The goal of the Gryphel Project is to help preserve software made for early Macintosh computers, the computers that Apple sold from 1984 to 1996 based upon Motorola’s 680x0 microprocessors.
The center of this project - a family of free and open source emulators that allow such software to be used on modern computers
The rest of this project - software for the early Macintosh, links to alternatives to Mini vMac, links to related forums, lists of books, and more.
Latest News : April 7, 2019
A new version of ReAsm now uses the MPW Assembler syntax for line continuations - using a backslash character. Also, the Immediate addressing mode is now handled by the same code used for “DC”, and so now supports subtraction of 2 labels. Debugging infrastructure code has been added.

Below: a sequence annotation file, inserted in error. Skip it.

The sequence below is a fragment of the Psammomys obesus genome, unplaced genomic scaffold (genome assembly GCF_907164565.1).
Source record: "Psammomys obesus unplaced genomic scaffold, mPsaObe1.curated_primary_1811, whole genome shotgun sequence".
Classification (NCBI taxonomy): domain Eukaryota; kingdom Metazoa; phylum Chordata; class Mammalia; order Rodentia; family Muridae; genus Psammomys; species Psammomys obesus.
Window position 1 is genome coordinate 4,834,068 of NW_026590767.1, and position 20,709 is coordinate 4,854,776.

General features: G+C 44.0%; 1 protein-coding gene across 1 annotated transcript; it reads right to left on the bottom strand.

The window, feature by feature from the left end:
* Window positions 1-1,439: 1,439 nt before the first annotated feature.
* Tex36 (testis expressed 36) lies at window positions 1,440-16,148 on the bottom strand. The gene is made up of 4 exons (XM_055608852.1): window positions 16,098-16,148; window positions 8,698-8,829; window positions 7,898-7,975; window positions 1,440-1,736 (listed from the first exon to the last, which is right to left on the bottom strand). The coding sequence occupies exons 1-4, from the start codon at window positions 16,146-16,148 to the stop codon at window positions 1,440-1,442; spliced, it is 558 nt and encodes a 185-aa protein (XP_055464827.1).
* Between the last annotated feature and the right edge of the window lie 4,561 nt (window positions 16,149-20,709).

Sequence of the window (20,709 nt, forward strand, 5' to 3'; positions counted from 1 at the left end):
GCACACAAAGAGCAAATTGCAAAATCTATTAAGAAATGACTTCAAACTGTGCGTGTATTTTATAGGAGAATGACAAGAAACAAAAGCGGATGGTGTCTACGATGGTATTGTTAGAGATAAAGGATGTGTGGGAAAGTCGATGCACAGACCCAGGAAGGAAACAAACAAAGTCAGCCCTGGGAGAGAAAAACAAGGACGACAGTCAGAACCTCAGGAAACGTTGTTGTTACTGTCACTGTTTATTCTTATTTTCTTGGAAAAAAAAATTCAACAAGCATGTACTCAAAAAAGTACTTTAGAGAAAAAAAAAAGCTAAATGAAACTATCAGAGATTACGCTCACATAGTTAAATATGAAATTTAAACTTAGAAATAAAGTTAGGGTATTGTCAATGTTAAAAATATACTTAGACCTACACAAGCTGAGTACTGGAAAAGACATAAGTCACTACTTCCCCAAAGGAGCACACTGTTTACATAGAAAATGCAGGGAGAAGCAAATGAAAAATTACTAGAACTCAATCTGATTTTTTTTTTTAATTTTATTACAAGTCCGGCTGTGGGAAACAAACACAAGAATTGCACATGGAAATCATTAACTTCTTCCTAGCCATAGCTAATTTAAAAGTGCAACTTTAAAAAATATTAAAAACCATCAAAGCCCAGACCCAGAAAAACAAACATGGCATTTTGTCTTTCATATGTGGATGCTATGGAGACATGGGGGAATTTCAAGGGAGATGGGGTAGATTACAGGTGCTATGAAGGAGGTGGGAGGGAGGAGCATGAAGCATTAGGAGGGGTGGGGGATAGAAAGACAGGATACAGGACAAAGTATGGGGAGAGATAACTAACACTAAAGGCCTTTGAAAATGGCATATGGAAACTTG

ReAsm no longer displays an alert for syntax errors. Instead it creates a file name “err_log”. This makes it easier to use ReAsm from MPW scripts. If an error occurs, the output “bin” file is deleted. If no error occurs, the “err_log” is deleted if it already exists. The line number where a syntax error occurred is written to the “err_log” file.
Previous release notes - Recent News
Thanks to Derek Etnyre, Tim Rodgers, John Feinberg, Lance Lannigan, Japhy Riddle, John Prchal, John Leake, Bronstrup Creative, Bruce Rayne, Ellery Bann, Matthew Tubbs, Thomas Jouneau, Sharon Lam, Macintosh Repository, Randall Trowbridge, Golan Klinger, FUJITA TAKUJI, Richard Lawson, David OConnor, Polycarpos Kostrivas, Bennett Foddy, Chris Hanson and Henry Shawcross for sponsoring three months of web hosting for the Gryphel project and over 23 days of health insurance.